Perfect Harmony: How to Incorporate Live Music into Your Wedding Reception

Local pros share their top tips for incorporating live music into all phases of your wedding.
From: Fall/Winter 2013 edition

From ceremony to reception, live music can be the perfect accompaniment to your wedding day. More and more couples are turning to on-site musicians to enhance their celebrations, trusting them to strike the right chord for each unique moment of the day. “Live music feels more elegant,” says Nate Berg of G.L. Berg Entertainment in St. Cloud. “It adds a lot to the energy.” Not sure where to start when it comes to bringing live music into your big day? Local experts share their insight and advice.

Here Comes the Bride
It’s critical to get the music right during the ceremony, whether that means classical strings or pop songs. Traditionally, of course, ceremonies feature classical pieces, but some brides may not be familiar with the repertoire, and that’s where the pros come in. Anne Strasser of Crocus Hill Trio—violin, flute and cello—supplies couples with 10 songs representing a breadth of styles and then suggests a playlist based on the ones couples liked best. The resulting selection resonates perfectly with the couple’s tastes.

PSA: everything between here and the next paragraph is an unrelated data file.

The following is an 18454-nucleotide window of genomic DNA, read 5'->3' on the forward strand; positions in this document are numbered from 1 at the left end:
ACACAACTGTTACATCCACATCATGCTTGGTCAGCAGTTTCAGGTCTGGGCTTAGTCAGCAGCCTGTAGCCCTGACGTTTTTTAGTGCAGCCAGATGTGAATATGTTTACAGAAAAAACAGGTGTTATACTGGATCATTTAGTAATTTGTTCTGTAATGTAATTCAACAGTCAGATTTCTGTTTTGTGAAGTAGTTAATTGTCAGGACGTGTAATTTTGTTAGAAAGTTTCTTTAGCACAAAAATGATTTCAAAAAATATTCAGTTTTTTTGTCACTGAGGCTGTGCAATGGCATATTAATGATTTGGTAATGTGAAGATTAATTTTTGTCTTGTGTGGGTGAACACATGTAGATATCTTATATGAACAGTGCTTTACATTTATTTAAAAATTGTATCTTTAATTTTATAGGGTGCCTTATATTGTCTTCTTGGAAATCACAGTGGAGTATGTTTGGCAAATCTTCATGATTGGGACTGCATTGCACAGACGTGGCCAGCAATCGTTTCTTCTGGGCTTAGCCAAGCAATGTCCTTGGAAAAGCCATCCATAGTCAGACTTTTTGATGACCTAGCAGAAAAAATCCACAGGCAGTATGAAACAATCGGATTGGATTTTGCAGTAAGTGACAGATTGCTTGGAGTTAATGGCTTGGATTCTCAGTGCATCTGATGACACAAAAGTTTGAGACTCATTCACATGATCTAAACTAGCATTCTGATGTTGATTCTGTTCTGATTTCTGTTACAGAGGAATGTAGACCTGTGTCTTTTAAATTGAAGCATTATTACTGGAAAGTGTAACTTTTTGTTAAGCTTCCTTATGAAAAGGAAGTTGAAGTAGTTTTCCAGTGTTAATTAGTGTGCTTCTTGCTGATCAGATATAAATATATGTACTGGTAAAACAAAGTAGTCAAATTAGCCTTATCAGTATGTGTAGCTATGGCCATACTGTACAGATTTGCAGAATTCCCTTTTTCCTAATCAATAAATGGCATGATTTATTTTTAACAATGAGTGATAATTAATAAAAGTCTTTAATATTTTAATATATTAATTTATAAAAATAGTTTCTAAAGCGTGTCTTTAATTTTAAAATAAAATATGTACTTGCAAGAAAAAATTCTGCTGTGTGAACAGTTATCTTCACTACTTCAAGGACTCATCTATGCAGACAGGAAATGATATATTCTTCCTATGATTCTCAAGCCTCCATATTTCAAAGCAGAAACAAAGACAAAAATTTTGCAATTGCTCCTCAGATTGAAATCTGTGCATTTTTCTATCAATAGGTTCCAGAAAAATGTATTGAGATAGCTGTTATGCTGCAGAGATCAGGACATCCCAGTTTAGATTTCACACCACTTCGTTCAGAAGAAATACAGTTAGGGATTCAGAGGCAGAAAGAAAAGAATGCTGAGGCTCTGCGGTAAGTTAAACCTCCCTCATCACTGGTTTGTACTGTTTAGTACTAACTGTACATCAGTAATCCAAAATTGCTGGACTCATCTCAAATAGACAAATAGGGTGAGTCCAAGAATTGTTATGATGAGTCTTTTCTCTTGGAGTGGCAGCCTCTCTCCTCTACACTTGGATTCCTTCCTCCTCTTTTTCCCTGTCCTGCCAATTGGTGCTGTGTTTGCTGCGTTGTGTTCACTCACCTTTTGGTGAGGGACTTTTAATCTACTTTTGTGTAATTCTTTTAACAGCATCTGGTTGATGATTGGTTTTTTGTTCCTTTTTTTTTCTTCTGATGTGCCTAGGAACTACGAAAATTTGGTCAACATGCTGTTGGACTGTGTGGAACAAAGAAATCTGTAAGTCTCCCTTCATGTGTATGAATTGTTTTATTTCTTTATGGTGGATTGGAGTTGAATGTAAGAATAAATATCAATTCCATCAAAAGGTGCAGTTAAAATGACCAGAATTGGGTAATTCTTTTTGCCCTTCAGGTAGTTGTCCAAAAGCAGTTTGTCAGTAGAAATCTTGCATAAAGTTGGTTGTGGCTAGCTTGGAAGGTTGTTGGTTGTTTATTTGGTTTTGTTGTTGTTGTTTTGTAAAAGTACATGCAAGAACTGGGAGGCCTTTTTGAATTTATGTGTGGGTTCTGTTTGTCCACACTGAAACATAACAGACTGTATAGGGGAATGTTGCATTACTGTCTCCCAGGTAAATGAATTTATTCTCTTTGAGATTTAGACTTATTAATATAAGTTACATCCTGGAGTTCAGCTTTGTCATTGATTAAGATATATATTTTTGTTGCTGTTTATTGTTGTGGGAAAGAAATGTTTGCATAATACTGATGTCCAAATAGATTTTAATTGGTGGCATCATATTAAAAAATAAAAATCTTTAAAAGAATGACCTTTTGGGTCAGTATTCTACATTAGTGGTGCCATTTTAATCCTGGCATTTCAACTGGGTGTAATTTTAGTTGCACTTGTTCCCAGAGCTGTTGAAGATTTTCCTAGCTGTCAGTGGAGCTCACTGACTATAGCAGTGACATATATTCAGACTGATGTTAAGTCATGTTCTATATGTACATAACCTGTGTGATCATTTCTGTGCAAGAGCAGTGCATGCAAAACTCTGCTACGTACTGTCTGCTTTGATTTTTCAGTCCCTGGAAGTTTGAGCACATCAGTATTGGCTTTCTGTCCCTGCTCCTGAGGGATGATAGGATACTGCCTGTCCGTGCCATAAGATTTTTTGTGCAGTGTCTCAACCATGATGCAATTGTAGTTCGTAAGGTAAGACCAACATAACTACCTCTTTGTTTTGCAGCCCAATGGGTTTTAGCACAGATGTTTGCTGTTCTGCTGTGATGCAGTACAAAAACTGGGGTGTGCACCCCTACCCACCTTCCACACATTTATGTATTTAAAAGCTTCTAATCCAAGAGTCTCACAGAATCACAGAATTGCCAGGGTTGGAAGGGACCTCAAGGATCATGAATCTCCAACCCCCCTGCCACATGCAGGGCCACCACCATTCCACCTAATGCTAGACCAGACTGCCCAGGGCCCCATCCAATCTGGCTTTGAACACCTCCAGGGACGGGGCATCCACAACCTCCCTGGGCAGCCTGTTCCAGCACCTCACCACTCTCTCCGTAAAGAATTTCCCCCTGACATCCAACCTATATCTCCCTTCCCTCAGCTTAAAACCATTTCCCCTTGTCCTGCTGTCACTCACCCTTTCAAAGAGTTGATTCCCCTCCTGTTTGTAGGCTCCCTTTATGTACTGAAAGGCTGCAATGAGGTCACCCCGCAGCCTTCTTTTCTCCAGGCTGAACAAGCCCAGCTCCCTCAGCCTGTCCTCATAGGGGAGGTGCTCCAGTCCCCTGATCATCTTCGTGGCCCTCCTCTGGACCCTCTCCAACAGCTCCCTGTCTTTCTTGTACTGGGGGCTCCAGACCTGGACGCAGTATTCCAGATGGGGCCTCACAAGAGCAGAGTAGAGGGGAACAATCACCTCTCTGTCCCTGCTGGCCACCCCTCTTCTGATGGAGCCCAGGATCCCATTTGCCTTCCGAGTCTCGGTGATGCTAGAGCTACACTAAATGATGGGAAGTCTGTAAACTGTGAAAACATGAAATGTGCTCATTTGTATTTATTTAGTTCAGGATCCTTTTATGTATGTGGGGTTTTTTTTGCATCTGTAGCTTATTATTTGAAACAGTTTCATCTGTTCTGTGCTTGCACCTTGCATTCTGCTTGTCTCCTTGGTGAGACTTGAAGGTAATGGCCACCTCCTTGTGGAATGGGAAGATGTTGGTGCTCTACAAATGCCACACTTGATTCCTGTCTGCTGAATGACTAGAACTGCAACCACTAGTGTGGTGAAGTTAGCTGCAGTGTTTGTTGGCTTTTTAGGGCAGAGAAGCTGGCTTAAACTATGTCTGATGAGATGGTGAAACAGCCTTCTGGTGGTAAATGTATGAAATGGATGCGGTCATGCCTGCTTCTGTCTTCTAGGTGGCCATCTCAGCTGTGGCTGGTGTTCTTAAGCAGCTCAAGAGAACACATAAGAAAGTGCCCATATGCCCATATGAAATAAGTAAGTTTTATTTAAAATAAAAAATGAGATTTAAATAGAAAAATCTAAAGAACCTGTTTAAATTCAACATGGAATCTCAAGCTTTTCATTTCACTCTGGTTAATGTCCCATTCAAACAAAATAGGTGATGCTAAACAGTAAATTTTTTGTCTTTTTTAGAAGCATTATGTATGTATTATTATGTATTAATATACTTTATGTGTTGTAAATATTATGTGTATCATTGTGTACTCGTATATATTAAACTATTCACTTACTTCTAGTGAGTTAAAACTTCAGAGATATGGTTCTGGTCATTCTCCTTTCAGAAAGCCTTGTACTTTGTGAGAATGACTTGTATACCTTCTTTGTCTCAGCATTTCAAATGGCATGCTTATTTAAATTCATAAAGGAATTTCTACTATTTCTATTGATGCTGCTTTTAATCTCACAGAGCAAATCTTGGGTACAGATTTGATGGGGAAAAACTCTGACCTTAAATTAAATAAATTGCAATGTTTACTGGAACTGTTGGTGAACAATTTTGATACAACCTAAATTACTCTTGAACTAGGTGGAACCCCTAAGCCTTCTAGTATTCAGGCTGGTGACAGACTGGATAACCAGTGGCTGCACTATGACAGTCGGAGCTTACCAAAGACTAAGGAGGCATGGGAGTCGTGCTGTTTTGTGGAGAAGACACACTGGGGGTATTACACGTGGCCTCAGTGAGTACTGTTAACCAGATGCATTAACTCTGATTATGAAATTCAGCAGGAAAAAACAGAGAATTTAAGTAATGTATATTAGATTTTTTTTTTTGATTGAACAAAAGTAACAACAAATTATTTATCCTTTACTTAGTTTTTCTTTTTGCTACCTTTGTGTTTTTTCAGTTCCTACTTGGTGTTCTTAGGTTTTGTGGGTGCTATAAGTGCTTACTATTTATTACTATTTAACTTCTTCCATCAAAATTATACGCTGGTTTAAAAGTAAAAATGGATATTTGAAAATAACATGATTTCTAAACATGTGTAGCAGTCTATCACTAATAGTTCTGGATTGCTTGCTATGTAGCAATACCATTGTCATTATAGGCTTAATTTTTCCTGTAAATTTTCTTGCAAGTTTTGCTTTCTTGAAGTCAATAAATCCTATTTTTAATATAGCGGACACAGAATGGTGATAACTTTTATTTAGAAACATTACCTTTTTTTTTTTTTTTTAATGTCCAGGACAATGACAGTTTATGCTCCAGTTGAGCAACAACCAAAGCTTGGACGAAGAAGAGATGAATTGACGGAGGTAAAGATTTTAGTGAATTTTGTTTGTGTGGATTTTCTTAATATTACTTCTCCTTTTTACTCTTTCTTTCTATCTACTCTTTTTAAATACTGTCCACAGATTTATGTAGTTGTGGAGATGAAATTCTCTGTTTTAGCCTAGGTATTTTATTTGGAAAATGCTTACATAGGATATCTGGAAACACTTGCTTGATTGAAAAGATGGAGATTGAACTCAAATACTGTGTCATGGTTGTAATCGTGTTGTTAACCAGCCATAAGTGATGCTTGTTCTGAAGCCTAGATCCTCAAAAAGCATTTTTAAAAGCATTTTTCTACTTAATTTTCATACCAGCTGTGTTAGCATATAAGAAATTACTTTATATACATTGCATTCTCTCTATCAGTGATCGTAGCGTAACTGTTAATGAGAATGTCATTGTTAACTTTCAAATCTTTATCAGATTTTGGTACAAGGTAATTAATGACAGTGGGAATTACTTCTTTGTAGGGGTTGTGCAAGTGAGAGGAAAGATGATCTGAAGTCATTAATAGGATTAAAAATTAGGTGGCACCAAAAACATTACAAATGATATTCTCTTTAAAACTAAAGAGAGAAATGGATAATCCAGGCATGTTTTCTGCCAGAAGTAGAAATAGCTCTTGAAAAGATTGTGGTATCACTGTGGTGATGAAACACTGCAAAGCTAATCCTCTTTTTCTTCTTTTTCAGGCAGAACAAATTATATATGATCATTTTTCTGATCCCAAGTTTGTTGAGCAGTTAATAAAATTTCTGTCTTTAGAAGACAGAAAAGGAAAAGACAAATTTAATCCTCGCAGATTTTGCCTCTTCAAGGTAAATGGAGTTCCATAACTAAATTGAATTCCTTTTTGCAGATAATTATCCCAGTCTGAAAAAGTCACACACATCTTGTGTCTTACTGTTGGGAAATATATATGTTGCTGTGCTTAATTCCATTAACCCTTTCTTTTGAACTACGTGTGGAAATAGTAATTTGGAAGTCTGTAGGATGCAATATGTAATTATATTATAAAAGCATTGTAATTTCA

Looking for something a little less traditional? Style-Architects director of weddings and events Rachelle Mazumdar sees ceremony music leaning toward more contemporary selections, with brides choosing movie scores or modern-day pop classics for their walk down the aisle, rather than mainstays like Pachelbel’s Canon in D.

While anything goes for a secular wedding, those holding a religious ceremony should consult with the institution’s music director to ensure appropriate and approved selections.

Hit the Right Note
Using musicians for the entire wedding day can get expensive. But, says wedding consultant Anna Senrick from Fête Perfection, you can maximize your budget when it comes to having live music in your wedding. She suggests using a musician or two from the dance band to play the earlier parts of the evening, like the cocktail and dinner hours. You can also reverse this idea for the cocktail hour and use a single cello player from the string quartet that played your ceremony.

Beyond your budget, the size of your guest list also should inform your choice of musical group, suggests James Borden, owner of Musicians Unlimited. Five to seven pieces may be a big enough group for a 100-person wedding, while a larger band might work better for a reception of 300 guests.